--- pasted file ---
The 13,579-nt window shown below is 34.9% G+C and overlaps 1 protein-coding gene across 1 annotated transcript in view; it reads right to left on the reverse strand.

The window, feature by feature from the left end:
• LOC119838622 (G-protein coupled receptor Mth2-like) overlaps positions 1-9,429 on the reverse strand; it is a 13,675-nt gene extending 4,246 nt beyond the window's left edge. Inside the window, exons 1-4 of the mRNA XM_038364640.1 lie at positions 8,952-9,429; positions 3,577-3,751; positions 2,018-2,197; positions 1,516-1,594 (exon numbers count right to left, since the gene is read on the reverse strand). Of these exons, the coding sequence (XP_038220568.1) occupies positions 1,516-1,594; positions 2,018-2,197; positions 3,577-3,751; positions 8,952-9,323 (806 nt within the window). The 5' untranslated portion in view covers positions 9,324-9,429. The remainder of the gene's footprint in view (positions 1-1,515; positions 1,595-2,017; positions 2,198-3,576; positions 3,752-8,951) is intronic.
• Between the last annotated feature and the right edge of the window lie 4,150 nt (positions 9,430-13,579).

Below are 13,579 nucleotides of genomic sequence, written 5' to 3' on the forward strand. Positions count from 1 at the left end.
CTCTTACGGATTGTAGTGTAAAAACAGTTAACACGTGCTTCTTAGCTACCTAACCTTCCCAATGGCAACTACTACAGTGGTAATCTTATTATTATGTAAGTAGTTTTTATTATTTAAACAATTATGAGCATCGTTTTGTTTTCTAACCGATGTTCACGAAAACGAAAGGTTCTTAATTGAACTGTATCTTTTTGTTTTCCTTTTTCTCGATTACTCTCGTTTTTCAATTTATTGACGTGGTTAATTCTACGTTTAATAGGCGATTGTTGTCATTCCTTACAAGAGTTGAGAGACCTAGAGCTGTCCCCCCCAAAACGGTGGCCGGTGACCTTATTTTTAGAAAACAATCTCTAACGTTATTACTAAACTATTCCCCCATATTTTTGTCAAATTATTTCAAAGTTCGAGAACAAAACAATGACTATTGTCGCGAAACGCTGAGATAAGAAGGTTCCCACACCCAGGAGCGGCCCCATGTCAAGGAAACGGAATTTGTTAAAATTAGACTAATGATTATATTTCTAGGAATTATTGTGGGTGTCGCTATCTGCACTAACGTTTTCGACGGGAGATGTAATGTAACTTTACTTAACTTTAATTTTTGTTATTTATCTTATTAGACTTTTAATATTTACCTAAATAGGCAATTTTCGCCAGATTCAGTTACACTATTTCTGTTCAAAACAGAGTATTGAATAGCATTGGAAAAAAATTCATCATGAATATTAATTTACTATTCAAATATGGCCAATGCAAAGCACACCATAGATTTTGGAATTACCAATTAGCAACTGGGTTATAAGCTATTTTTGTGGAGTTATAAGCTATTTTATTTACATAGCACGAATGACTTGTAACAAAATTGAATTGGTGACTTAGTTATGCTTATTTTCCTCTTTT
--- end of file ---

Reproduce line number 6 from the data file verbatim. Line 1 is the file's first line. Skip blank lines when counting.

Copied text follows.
CTCTTACGGATTGTAGTGTAAAAACAGTTAACACGTGCTTCTTAGCTACCTAACCTTCCCAATGGCAACTACTACAGTGGTAATCTTATTATTATGTAAGTAGTTTTTATTATTTAAACAATTATGAGCATCGTTTTGTTTTCTAACCGATGTTCACGAAAACGAAAGGTTCTTAATTGAACTGTATCTTTTTGTTTTCCTTTTTCTCGATTACTCTCGTTTTTCAATTTATTGACGTGGTTAATTCTACGTTTAATAGGCGATTGTTGTCATTCCTTACAAGAGTTGAGAGACCTAGAGCTGTCCCCCCCAAAACGGTGGCCGGTGACCTTATTTTTAGAAAACAATCTCTAACGTTATTACTAAACTATTCCCCCATATTTTTGTCAAATTATTTCAAAGTTCGAGAACAAAACAATGACTATTGTCGCGAAACGCTGAGATAAGAAGGTTCCCACACCCAGGAGCGGCCCCATGTCAAGGAAACGGAATTTGTTAAAATTAGACTAATGATTATATTTCTAGGAATTATTGTGGGTGTCGCTATCTGCACTAACGTTTTCGACGGGAGATGTAATGTAACTTTACTTAACTTTAATTTTTGTTATTTATCTTATTAGACTTTTAATATTTACCTAAATAGGCAATTTTCGCCAGATTCAGTTACACTATTTCTGTTCAAAACAGAGTATTGAATAGCATTGGAAAAAAATTCATCATGAATATTAATTTACTATTCAAATATGGCCAATGCAAAGCACACCATAGATTTTGGAATTACCAATTAGCAACTGGGTTATAAGCTATTTTTGTGGAGTTATAAGCTATTTTATTTACATAGCACGAATGACTTGTAACAAAATTGAATTGGTGACTTAGTTATGCTTATTTTCCTCTTTT